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September 2012 Launch Report
September 15, 2012 at Central Sod Farm

A chilly September morning found Toni and I packing up the Highlander and returning to Maryland’s Eastern Shore to fly some rockets at the sod farm. We made the traditional stop at Holly’s for a good breakfast before meandering the morning away at a local hardware store. We made our way to the sod farm around 11:00 AM to start setting up the field.

The soft, lush, green sod was thriving in the recent rains and cool weather. There was much help setting up the field in the cool temperatures. The skies were blue with puffy white clouds lollie gagging overhead. The winds were breezy but unfortunately blowing towards the very hungry soy bean field. Only the young, well-prepared, or the stupid, were to fly on this day as not to satisfy the never ending and rocket craving appetite of the sod farm soy bean field.

As usual, I waited for some flyers to test the winds and the soy beans. As suspected, everything was landing in the soy bean fields and immediately being swallowed up, never to be seen again. However, I was well-prepared and had my screamer dusted off and repaired from last month. I stuffed a CTI H143 Smokey Sam motor into the aft end of Shaken, Not Stirred, packed the parachutes, and rigged the screamer to activate during main parachute deployment. I doubled checked to verify all was secured before installing Shaken, Not Stirred on the pad. If all went to plan, I would follow the screaming noise and easily retrieve my rocket. But just to be safe, I angled the launch rail slightly into the wind.

Shaken, Not Stirred’s launch was delayed as the bean field needed to be cleared of rocketeers desperately attempting to locate the rockets from previous racks. Once cleared, the countdown was given and Shaken, Not Stirred ascended on its 47th flight to 1,288 feet over the spectator line where it deployed its drogue on queue at apogee. Shaken, Not Stirred was carried straight for the bean field with its small drogue. The main parachute was deployed at 400 feet and once inflated, it pulled the pin from the screamer and activated the noise. However, the noise deafen once Shaken, Not Stirred disappeared into the soy bean field.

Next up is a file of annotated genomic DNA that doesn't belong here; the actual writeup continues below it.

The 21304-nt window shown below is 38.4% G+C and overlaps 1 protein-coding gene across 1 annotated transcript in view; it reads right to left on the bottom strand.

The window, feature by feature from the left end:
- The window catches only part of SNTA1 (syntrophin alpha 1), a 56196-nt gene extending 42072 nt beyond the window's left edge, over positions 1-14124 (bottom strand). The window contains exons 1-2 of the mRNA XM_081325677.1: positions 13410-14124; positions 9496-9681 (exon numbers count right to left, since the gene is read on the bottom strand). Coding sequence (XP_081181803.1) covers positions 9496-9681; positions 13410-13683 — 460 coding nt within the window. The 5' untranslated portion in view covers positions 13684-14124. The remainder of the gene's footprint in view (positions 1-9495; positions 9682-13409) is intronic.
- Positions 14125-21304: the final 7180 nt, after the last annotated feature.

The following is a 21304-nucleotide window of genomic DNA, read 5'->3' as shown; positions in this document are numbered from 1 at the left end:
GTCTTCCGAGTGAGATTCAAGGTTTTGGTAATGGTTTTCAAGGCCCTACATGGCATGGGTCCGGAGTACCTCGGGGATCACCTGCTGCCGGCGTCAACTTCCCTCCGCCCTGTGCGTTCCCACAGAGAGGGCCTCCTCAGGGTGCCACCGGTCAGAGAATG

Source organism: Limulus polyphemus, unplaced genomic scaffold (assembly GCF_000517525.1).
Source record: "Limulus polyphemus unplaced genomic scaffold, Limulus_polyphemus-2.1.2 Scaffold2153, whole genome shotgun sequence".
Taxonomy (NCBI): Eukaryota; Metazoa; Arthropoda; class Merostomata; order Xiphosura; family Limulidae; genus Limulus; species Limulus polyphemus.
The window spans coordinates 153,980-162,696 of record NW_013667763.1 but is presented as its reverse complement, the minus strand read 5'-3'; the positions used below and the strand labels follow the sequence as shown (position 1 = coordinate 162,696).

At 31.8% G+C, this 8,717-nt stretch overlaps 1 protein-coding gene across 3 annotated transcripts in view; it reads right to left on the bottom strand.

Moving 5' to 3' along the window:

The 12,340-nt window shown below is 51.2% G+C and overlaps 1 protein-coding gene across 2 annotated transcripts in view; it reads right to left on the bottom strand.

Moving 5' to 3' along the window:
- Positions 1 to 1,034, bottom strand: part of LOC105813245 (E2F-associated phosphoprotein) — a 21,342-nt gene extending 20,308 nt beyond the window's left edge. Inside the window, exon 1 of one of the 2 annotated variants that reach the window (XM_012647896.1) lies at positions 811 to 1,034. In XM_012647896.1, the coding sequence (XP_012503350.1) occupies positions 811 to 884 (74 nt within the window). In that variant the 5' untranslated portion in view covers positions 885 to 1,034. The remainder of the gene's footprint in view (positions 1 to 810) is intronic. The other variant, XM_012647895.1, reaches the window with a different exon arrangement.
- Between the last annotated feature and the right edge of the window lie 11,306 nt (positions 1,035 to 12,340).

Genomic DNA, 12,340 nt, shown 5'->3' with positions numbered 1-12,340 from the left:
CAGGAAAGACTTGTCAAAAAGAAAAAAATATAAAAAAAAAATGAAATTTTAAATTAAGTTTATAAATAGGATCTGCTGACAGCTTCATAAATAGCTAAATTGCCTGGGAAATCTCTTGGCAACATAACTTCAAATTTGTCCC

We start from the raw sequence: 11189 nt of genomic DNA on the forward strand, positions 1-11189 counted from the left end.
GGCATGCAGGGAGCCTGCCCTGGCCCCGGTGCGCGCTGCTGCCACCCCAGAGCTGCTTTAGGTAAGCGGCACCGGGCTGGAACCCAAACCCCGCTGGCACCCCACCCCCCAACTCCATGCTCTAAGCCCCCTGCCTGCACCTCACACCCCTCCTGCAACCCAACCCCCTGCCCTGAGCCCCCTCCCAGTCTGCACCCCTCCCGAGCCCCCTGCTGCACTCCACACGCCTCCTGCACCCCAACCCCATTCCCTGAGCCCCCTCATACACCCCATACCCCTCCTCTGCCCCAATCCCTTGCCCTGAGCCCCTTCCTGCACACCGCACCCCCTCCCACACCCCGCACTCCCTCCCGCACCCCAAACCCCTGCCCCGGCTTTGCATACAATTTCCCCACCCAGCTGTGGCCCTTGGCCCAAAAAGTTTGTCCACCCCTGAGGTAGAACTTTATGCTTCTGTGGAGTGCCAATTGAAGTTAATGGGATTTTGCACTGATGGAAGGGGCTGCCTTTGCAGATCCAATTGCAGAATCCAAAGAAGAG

I entered the soy bean field once the pads were declared safe. I had a general idea where Shaken, Not Stirred landed. I picked up the noise from the screamer as I got close. Even standing on top of it, with the noise deafening my ear drums, I had trouble finding it. I dug in the soy until I finally grasped the shock cord and followed it to the rocket. Shaken, Not Stirred was successfully retrieved and lives to fly another day. See Shaken, Not Stirred’s flight here and witness the recovery in the thick beans.

That was Toni and mine only flight of the day. We filmed some other flights and helped other people search for their rockets but for the most part we kicked back and relaxed in the cool sod under the blue waning summer skies and enjoyed the many rocket contrails overhead. We closed the field in the setting sun and met everyone for dinner at Adam Ribs. We arrived home after midnight and had no trouble drifting off to sleep. To Justin, may you continue to soar above the clouds until it is time for us to join you in the next level. Until the next launch . . .

By Peter E. Abresch Jr.

Return to August 2012

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Flag was half staff due to the deaths in Libya at the US Embassy
Toni rtrieving Sally Ride
Shaken, Not Stirred was the sole rocket on the C-Rack
Sunset on the sod farm
Shaken, Not Stirred descending under drogue
Peacock tail feather pattern for fins
Flag was half-staff due to
        the deaths in Libya at the US Embassy
Return to the Launch Pad
        Not Stirred descending under drogueSunset on the sod farmPeacock tail feather
        pattern for fins
Shaken, Not Stirred was the
        sole rocket on the C-Rack